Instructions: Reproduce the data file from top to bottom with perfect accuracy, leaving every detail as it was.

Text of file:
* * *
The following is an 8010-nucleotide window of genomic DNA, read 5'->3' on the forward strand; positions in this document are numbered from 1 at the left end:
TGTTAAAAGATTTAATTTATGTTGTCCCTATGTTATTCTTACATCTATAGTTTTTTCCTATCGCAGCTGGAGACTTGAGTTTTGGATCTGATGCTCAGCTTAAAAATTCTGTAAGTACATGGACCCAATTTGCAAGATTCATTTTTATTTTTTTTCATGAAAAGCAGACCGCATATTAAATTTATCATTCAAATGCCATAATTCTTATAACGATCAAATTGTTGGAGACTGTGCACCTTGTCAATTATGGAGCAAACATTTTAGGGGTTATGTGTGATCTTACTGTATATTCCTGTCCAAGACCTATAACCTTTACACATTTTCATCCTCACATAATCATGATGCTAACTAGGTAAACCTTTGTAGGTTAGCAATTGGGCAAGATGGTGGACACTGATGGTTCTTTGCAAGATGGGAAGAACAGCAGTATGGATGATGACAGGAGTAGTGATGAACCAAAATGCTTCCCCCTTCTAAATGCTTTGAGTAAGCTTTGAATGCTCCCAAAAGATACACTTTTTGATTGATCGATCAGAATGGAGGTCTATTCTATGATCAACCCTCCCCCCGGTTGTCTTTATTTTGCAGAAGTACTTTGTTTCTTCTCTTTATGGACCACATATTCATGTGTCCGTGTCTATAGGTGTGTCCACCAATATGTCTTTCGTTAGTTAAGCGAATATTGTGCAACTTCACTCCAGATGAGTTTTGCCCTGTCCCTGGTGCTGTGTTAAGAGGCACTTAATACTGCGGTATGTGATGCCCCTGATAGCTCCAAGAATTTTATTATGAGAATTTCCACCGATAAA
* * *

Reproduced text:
The following is an 8010-nucleotide window of genomic DNA, read 5'->3' on the forward strand; positions in this document are numbered from 1 at the left end:
TGTTAAAAGATTTAATTTATGTTGTCCCTATGTTATTCTTACATCTATAGTTTTTTCCTATCGCAGCTGGAGACTTGAGTTTTGGATCTGATGCTCAGCTTAAAAATTCTGTAAGTACATGGACCCAATTTGCAAGATTCATTTTTATTTTTTTTCATGAAAAGCAGACCGCATATTAAATTTATCATTCAAATGCCATAATTCTTATAACGATCAAATTGTTGGAGACTGTGCACCTTGTCAATTATGGAGCAAACATTTTAGGGGTTATGTGTGATCTTACTGTATATTCCTGTCCAAGACCTATAACCTTTACACATTTTCATCCTCACATAATCATGATGCTAACTAGGTAAACCTTTGTAGGTTAGCAATTGGGCAAGATGGTGGACACTGATGGTTCTTTGCAAGATGGGAAGAACAGCAGTATGGATGATGACAGGAGTAGTGATGAACCAAAATGCTTCCCCCTTCTAAATGCTTTGAGTAAGCTTTGAATGCTCCCAAAAGATACACTTTTTGATTGATCGATCAGAATGGAGGTCTATTCTATGATCAACCCTCCCCCCGGTTGTCTTTATTTTGCAGAAGTACTTTGTTTCTTCTCTTTATGGACCACATATTCATGTGTCCGTGTCTATAGGTGTGTCCACCAATATGTCTTTCGTTAGTTAAGCGAATATTGTGCAACTTCACTCCAGATGAGTTTTGCCCTGTCCCTGGTGCTGTGTTAAGAGGCACTTAATACTGCGGTATGTGATGCCCCTGATAGCTCCAAGAATTTTATTATGAGAATTTCCACCGATAAA